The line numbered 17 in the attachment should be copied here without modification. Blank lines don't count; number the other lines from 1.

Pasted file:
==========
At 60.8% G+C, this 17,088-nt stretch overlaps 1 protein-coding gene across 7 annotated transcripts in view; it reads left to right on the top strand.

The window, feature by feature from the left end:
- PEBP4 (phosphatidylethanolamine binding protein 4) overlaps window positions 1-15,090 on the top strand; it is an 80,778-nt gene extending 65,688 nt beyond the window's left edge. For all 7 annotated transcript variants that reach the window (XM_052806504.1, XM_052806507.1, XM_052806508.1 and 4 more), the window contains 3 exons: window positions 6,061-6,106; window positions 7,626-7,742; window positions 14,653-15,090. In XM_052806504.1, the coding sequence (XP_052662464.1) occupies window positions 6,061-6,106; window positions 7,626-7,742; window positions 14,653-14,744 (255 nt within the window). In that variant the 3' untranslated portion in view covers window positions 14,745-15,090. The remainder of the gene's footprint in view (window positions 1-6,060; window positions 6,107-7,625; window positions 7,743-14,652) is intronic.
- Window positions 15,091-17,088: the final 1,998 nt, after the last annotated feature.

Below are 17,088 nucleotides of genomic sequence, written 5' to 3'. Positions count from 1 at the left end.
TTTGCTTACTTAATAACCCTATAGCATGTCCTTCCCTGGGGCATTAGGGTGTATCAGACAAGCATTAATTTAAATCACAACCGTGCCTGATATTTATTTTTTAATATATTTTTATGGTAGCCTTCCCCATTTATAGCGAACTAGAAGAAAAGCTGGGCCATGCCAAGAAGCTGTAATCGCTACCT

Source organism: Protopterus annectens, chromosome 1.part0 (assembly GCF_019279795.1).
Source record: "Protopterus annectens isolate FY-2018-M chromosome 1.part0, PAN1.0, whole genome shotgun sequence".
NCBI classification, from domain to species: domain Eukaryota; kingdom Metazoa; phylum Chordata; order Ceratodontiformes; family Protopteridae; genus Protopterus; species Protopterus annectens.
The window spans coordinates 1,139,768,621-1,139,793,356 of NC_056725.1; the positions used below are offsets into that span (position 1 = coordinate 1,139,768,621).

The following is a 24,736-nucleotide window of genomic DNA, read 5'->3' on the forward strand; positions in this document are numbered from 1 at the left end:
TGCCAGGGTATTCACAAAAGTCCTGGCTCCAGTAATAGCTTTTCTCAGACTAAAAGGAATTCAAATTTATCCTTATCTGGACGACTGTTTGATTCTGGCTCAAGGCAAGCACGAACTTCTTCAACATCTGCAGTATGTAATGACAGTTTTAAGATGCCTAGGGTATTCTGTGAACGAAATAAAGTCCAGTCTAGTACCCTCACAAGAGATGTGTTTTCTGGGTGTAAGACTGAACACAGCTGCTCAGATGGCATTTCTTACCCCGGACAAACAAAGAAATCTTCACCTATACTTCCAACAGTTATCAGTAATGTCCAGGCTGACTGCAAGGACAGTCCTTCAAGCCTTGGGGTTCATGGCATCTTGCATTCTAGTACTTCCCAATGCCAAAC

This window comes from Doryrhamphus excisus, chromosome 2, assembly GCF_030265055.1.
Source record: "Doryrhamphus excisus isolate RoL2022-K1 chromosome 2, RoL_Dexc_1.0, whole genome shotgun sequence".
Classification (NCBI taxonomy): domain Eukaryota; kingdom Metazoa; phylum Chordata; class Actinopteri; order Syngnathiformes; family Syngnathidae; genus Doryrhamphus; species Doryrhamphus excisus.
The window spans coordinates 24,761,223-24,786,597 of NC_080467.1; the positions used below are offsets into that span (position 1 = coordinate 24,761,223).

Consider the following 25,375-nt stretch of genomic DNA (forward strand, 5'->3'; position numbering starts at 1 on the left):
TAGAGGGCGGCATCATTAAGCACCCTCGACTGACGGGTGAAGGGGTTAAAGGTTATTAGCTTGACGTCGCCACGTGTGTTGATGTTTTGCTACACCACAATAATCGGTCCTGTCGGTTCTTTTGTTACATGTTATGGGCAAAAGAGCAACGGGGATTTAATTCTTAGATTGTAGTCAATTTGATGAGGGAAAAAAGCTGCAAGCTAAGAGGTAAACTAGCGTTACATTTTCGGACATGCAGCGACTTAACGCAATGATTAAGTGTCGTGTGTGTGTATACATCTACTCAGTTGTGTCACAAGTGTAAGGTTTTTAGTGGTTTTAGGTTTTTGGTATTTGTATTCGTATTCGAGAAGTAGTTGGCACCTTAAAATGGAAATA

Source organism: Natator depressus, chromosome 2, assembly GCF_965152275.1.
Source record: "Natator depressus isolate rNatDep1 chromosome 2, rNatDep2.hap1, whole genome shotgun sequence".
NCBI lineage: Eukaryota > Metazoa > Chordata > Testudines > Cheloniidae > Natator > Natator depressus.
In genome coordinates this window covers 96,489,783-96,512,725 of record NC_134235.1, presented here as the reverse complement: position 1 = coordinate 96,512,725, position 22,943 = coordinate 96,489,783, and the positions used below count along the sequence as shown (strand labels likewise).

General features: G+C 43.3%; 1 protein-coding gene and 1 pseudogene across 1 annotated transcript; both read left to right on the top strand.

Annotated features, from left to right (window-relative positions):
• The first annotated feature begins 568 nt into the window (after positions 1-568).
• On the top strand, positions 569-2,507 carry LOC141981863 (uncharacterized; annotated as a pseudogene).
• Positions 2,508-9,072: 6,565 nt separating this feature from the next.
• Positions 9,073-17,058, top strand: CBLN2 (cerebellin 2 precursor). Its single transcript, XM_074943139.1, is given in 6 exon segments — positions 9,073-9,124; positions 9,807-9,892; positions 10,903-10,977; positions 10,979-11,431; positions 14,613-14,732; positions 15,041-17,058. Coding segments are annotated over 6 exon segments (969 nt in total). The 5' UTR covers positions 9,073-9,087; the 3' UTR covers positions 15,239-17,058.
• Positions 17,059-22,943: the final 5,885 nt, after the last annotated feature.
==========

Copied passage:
Consider the following 25,375-nt stretch of genomic DNA (forward strand, 5'->3'; position numbering starts at 1 on the left):